State spends €700m on asylum system over past five years
Campaigners argue that costs illustrate a pressing need to change an unwieldy system
Costs arise mostly from accommodation and legal fees in direct provision system. Photograph: The Irish Times
The State has spent more than €700 million in the past five years on accommodation costs and legal fees for people seeking refugee or protection status in Ireland, new figures show.
The costs arise mostly from the much-criticised direct provision system in which applicants have spent up to a decade or more waiting for their status to be resolved.
Campaigners say the cost of the system underscores the need to introduce a streamlined approach to processing claims for protection.
Greg Stratton of the Spirasi support group said: “It makes much more sense to invest money in reforming our decision-making system . . . A streamlined system would be fairer, cheaper and still maintain our international protection obligations.”
A Government working group report published earlier this month advocated a major overhaul of the protection process. It also recommends that more than 3,000 people who have been in the system for five years or more should be “fast-tracked” to residency.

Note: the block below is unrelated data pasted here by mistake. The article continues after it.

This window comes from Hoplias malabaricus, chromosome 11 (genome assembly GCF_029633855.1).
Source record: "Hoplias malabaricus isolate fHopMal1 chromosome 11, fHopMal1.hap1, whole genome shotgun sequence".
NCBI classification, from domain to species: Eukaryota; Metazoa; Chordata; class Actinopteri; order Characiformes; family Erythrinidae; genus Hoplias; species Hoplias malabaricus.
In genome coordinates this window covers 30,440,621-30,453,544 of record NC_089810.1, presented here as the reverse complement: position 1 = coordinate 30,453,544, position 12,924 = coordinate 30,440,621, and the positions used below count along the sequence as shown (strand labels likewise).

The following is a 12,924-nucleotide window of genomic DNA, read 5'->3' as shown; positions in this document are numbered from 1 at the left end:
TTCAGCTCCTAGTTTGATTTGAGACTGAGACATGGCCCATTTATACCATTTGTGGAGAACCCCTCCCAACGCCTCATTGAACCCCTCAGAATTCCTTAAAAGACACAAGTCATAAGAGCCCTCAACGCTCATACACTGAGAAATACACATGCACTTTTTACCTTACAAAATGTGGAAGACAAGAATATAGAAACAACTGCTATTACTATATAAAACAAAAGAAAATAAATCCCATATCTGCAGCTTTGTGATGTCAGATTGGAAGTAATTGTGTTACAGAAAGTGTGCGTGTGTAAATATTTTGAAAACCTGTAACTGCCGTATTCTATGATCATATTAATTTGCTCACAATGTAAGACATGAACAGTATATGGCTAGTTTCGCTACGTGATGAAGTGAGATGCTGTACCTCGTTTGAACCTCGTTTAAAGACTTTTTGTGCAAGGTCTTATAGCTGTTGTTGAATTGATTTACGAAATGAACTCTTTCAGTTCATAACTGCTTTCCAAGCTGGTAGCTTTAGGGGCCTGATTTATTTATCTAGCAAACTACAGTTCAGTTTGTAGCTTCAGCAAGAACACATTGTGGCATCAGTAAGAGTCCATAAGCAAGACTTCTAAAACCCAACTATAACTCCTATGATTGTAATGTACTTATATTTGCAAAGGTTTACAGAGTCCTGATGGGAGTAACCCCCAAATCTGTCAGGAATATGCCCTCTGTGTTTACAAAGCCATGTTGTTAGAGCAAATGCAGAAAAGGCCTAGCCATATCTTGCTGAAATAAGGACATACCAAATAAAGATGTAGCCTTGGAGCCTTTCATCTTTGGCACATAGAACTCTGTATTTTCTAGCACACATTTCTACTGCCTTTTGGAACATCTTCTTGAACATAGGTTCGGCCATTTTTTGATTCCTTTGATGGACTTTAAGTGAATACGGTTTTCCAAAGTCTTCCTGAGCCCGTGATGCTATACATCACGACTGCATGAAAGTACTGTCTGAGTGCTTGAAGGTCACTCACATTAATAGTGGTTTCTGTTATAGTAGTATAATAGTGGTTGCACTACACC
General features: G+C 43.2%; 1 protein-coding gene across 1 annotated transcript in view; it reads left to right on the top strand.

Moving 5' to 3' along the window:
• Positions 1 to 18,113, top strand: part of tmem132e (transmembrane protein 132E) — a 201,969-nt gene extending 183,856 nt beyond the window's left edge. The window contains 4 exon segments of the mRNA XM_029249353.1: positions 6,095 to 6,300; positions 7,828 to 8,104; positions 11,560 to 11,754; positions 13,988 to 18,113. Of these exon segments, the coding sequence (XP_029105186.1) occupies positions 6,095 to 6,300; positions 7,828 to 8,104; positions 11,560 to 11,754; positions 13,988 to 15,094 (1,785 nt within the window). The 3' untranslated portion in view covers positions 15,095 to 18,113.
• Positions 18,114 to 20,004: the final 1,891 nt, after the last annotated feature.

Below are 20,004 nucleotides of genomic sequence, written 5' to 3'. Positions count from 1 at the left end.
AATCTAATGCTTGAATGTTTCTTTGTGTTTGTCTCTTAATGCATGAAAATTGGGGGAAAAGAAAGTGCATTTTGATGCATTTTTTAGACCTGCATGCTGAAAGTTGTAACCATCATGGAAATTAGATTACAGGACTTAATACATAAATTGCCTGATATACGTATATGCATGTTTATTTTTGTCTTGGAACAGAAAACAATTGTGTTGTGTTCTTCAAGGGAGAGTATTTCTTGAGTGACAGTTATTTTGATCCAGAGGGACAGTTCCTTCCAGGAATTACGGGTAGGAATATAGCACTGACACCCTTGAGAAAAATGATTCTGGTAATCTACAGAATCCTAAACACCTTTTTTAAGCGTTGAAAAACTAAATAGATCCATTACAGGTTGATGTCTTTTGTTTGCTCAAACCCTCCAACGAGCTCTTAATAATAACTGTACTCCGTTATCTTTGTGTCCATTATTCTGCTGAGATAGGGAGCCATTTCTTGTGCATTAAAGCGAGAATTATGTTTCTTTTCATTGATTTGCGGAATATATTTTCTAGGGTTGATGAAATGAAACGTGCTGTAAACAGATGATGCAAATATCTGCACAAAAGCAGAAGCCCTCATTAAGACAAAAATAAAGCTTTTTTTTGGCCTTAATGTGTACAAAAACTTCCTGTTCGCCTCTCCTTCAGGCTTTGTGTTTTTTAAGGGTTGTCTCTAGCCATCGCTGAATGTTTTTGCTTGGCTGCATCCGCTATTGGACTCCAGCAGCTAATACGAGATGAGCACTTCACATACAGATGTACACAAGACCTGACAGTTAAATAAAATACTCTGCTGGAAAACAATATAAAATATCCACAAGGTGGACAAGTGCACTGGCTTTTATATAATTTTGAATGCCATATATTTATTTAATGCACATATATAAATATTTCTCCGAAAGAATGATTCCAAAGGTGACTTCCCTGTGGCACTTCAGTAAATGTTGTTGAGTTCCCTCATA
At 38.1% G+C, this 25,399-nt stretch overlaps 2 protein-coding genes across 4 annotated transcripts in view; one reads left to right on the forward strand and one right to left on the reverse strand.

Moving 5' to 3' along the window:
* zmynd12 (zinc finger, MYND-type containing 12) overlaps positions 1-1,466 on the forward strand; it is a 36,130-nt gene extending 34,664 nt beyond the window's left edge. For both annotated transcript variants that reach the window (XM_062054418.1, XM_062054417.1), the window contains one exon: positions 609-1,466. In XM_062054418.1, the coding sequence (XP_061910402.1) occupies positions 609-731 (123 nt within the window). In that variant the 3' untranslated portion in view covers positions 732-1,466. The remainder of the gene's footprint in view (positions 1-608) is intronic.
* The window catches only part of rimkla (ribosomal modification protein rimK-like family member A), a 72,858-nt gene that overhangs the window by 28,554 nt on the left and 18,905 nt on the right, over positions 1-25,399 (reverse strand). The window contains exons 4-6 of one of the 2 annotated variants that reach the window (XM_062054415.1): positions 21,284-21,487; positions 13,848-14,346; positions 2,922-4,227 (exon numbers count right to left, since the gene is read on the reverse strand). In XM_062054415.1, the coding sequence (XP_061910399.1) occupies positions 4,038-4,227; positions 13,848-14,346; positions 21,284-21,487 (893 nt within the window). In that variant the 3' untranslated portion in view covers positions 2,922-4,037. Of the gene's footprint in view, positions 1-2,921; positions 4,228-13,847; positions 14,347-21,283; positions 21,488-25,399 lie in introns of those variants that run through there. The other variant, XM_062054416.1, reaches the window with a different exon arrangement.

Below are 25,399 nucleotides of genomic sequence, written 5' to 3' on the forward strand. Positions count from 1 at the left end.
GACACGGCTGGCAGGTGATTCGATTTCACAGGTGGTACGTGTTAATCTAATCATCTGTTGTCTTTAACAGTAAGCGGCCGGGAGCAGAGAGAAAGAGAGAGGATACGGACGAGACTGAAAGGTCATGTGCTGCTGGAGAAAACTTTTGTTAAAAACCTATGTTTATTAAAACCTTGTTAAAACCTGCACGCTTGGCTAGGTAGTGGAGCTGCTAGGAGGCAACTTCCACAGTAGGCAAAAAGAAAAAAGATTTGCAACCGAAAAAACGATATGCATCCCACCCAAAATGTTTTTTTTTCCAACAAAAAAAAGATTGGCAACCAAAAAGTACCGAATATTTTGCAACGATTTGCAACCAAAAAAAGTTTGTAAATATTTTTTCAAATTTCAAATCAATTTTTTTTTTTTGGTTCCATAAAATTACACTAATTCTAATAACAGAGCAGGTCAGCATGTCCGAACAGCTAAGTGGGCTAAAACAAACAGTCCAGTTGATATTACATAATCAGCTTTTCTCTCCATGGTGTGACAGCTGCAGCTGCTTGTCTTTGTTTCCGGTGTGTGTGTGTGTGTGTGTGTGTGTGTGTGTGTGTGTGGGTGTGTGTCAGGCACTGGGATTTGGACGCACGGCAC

Of the €700million-plus spent on the asylum system in recent years, about €40 million has been on legal fees.
The remainder has been spent mostly on the direct provision system, which houses 4,300 asylum seekers.
Government Ministers have pledged to introduce recommendations contained in the working group report by the end of July this year. But campaign groups say they are disappointed so far at what they say is a lack of progress.
In recent days they launched a website, Timetoact.ie, to highlight the length of time it will take to implement the recommendations.
“Many of us have been living in limbo with our lives on hold in direct provision for too long,” he said. “The solution recommended for persons who have been in the system for more than five years will assist many to finally exit the system. All that is required is the political courage to act.”
Differences have emerged between Government ministers over the implementation of the report.
While Labour TD and Minister of State at the Department of Justice Aodhán Ó Riordáin has said there is a “moral obligation” to act, his Fine Gael colleague Minister for Justice Frances Fitzgerald has said the recommendations provide “food for thought”.
In her response to Mr Deasy’s parliamentary question, Ms Fitzgerald emphasised there were no cheaper alternatives to the direct provision system and that a system based on rent supplement and other benefits could cost twice as much.
“Moreover such a system would amount to a major pull factor which in turn would give rise to further costs which, based on patterns, would likely to be very significant,” she said, in the response.